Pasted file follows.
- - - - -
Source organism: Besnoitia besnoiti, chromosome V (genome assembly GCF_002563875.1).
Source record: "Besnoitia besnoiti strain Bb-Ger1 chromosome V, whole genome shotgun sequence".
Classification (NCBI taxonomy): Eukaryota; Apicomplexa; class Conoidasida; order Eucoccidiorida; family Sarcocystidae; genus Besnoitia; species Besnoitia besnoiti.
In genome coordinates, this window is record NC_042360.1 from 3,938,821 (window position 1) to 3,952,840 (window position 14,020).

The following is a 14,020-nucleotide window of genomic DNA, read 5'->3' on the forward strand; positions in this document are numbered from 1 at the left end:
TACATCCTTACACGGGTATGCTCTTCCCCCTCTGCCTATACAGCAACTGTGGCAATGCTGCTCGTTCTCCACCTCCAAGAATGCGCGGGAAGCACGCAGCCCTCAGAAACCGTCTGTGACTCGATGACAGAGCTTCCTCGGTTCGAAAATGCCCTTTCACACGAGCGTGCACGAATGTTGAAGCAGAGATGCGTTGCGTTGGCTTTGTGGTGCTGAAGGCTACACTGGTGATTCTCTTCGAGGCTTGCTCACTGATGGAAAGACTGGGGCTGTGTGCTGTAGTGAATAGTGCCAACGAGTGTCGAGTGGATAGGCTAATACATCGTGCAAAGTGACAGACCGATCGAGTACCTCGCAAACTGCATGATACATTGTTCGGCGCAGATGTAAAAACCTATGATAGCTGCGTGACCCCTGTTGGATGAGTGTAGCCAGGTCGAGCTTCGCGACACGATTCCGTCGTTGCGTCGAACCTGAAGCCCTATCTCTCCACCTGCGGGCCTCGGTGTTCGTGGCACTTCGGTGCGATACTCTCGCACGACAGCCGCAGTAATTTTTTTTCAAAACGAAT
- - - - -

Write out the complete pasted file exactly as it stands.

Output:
Source organism: Besnoitia besnoiti, chromosome V (genome assembly GCF_002563875.1).
Source record: "Besnoitia besnoiti strain Bb-Ger1 chromosome V, whole genome shotgun sequence".
Classification (NCBI taxonomy): Eukaryota; Apicomplexa; class Conoidasida; order Eucoccidiorida; family Sarcocystidae; genus Besnoitia; species Besnoitia besnoiti.
In genome coordinates, this window is record NC_042360.1 from 3,938,821 (window position 1) to 3,952,840 (window position 14,020).

The following is a 14,020-nucleotide window of genomic DNA, read 5'->3' on the forward strand; positions in this document are numbered from 1 at the left end:
TACATCCTTACACGGGTATGCTCTTCCCCCTCTGCCTATACAGCAACTGTGGCAATGCTGCTCGTTCTCCACCTCCAAGAATGCGCGGGAAGCACGCAGCCCTCAGAAACCGTCTGTGACTCGATGACAGAGCTTCCTCGGTTCGAAAATGCCCTTTCACACGAGCGTGCACGAATGTTGAAGCAGAGATGCGTTGCGTTGGCTTTGTGGTGCTGAAGGCTACACTGGTGATTCTCTTCGAGGCTTGCTCACTGATGGAAAGACTGGGGCTGTGTGCTGTAGTGAATAGTGCCAACGAGTGTCGAGTGGATAGGCTAATACATCGTGCAAAGTGACAGACCGATCGAGTACCTCGCAAACTGCATGATACATTGTTCGGCGCAGATGTAAAAACCTATGATAGCTGCGTGACCCCTGTTGGATGAGTGTAGCCAGGTCGAGCTTCGCGACACGATTCCGTCGTTGCGTCGAACCTGAAGCCCTATCTCTCCACCTGCGGGCCTCGGTGTTCGTGGCACTTCGGTGCGATACTCTCGCACGACAGCCGCAGTAATTTTTTTTCAAAACGAAT